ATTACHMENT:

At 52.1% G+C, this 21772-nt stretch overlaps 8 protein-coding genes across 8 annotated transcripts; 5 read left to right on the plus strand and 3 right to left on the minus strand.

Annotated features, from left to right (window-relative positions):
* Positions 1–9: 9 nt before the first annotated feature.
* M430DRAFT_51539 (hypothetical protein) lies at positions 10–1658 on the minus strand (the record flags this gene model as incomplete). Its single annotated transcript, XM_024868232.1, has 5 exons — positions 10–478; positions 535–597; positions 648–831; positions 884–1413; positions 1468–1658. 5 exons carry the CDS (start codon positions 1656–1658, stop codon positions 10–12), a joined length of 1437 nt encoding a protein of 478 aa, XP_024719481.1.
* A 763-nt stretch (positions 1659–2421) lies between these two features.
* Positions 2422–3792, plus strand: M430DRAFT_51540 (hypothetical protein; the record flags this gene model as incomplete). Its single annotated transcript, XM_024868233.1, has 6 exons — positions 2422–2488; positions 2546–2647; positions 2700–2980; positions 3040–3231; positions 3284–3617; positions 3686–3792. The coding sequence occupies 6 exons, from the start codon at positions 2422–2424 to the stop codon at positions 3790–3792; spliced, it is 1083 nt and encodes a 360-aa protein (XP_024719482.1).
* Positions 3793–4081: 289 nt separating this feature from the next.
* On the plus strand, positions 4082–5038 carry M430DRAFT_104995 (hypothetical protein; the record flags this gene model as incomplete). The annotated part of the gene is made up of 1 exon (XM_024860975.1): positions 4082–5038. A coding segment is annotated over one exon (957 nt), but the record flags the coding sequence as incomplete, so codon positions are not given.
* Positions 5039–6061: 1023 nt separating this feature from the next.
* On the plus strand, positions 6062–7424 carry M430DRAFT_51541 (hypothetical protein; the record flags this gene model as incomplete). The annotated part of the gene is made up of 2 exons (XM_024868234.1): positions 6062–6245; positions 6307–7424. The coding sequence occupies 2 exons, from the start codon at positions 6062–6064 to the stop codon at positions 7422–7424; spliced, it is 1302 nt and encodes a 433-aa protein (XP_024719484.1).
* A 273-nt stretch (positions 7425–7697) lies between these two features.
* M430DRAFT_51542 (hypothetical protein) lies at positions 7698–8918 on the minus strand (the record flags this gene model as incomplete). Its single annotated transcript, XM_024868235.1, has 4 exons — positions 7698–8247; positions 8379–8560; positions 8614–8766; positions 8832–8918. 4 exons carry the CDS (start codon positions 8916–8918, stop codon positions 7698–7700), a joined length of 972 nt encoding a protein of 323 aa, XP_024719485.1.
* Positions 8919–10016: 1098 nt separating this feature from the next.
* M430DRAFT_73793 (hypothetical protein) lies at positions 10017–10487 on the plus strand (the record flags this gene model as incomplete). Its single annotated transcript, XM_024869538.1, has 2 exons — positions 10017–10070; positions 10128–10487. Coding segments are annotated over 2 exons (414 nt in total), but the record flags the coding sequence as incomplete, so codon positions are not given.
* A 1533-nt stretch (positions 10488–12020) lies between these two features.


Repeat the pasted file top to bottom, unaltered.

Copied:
At 52.1% G+C, this 21772-nt stretch overlaps 8 protein-coding genes across 8 annotated transcripts; 5 read left to right on the plus strand and 3 right to left on the minus strand.

Annotated features, from left to right (window-relative positions):
* Positions 1–9: 9 nt before the first annotated feature.
* M430DRAFT_51539 (hypothetical protein) lies at positions 10–1658 on the minus strand (the record flags this gene model as incomplete). Its single annotated transcript, XM_024868232.1, has 5 exons — positions 10–478; positions 535–597; positions 648–831; positions 884–1413; positions 1468–1658. 5 exons carry the CDS (start codon positions 1656–1658, stop codon positions 10–12), a joined length of 1437 nt encoding a protein of 478 aa, XP_024719481.1.
* A 763-nt stretch (positions 1659–2421) lies between these two features.
* Positions 2422–3792, plus strand: M430DRAFT_51540 (hypothetical protein; the record flags this gene model as incomplete). Its single annotated transcript, XM_024868233.1, has 6 exons — positions 2422–2488; positions 2546–2647; positions 2700–2980; positions 3040–3231; positions 3284–3617; positions 3686–3792. The coding sequence occupies 6 exons, from the start codon at positions 2422–2424 to the stop codon at positions 3790–3792; spliced, it is 1083 nt and encodes a 360-aa protein (XP_024719482.1).
* Positions 3793–4081: 289 nt separating this feature from the next.
* On the plus strand, positions 4082–5038 carry M430DRAFT_104995 (hypothetical protein; the record flags this gene model as incomplete). The annotated part of the gene is made up of 1 exon (XM_024860975.1): positions 4082–5038. A coding segment is annotated over one exon (957 nt), but the record flags the coding sequence as incomplete, so codon positions are not given.
* Positions 5039–6061: 1023 nt separating this feature from the next.
* On the plus strand, positions 6062–7424 carry M430DRAFT_51541 (hypothetical protein; the record flags this gene model as incomplete). The annotated part of the gene is made up of 2 exons (XM_024868234.1): positions 6062–6245; positions 6307–7424. The coding sequence occupies 2 exons, from the start codon at positions 6062–6064 to the stop codon at positions 7422–7424; spliced, it is 1302 nt and encodes a 433-aa protein (XP_024719484.1).
* A 273-nt stretch (positions 7425–7697) lies between these two features.
* M430DRAFT_51542 (hypothetical protein) lies at positions 7698–8918 on the minus strand (the record flags this gene model as incomplete). Its single annotated transcript, XM_024868235.1, has 4 exons — positions 7698–8247; positions 8379–8560; positions 8614–8766; positions 8832–8918. 4 exons carry the CDS (start codon positions 8916–8918, stop codon positions 7698–7700), a joined length of 972 nt encoding a protein of 323 aa, XP_024719485.1.
* Positions 8919–10016: 1098 nt separating this feature from the next.
* M430DRAFT_73793 (hypothetical protein) lies at positions 10017–10487 on the plus strand (the record flags this gene model as incomplete). Its single annotated transcript, XM_024869538.1, has 2 exons — positions 10017–10070; positions 10128–10487. Coding segments are annotated over 2 exons (414 nt in total), but the record flags the coding sequence as incomplete, so codon positions are not given.
* A 1533-nt stretch (positions 10488–12020) lies between these two features.